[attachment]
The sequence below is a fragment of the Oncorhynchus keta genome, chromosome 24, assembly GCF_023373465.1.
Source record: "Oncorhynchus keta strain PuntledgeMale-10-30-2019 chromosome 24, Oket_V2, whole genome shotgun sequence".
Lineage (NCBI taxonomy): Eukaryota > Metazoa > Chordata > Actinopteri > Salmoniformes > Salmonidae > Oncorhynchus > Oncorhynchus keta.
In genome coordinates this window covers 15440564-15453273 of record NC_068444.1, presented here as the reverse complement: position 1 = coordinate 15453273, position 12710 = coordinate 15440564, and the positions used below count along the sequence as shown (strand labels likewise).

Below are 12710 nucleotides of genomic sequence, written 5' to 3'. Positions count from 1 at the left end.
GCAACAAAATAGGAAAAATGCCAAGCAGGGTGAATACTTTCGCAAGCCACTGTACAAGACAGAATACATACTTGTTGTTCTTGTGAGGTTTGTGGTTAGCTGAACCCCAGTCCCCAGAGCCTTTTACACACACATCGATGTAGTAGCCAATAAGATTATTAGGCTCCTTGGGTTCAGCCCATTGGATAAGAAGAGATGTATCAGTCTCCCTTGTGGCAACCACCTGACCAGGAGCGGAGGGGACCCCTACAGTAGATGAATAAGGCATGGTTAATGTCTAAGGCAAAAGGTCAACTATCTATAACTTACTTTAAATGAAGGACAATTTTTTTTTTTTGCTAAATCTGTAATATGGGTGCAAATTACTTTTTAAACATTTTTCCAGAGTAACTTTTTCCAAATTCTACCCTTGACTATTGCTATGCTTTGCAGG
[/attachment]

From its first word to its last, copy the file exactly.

The sequence below is a fragment of the Oncorhynchus keta genome, chromosome 24, assembly GCF_023373465.1.
Source record: "Oncorhynchus keta strain PuntledgeMale-10-30-2019 chromosome 24, Oket_V2, whole genome shotgun sequence".
Lineage (NCBI taxonomy): Eukaryota > Metazoa > Chordata > Actinopteri > Salmoniformes > Salmonidae > Oncorhynchus > Oncorhynchus keta.
In genome coordinates this window covers 15440564-15453273 of record NC_068444.1, presented here as the reverse complement: position 1 = coordinate 15453273, position 12710 = coordinate 15440564, and the positions used below count along the sequence as shown (strand labels likewise).

Below are 12710 nucleotides of genomic sequence, written 5' to 3'. Positions count from 1 at the left end.
GCAACAAAATAGGAAAAATGCCAAGCAGGGTGAATACTTTCGCAAGCCACTGTACAAGACAGAATACATACTTGTTGTTCTTGTGAGGTTTGTGGTTAGCTGAACCCCAGTCCCCAGAGCCTTTTACACACACATCGATGTAGTAGCCAATAAGATTATTAGGCTCCTTGGGTTCAGCCCATTGGATAAGAAGAGATGTATCAGTCTCCCTTGTGGCAACCACCTGACCAGGAGCGGAGGGGACCCCTACAGTAGATGAATAAGGCATGGTTAATGTCTAAGGCAAAAGGTCAACTATCTATAACTTACTTTAAATGAAGGACAATTTTTTTTTTTTGCTAAATCTGTAATATGGGTGCAAATTACTTTTTAAACATTTTTCCAGAGTAACTTTTTCCAAATTCTACCCTTGACTATTGCTATGCTTTGCAGG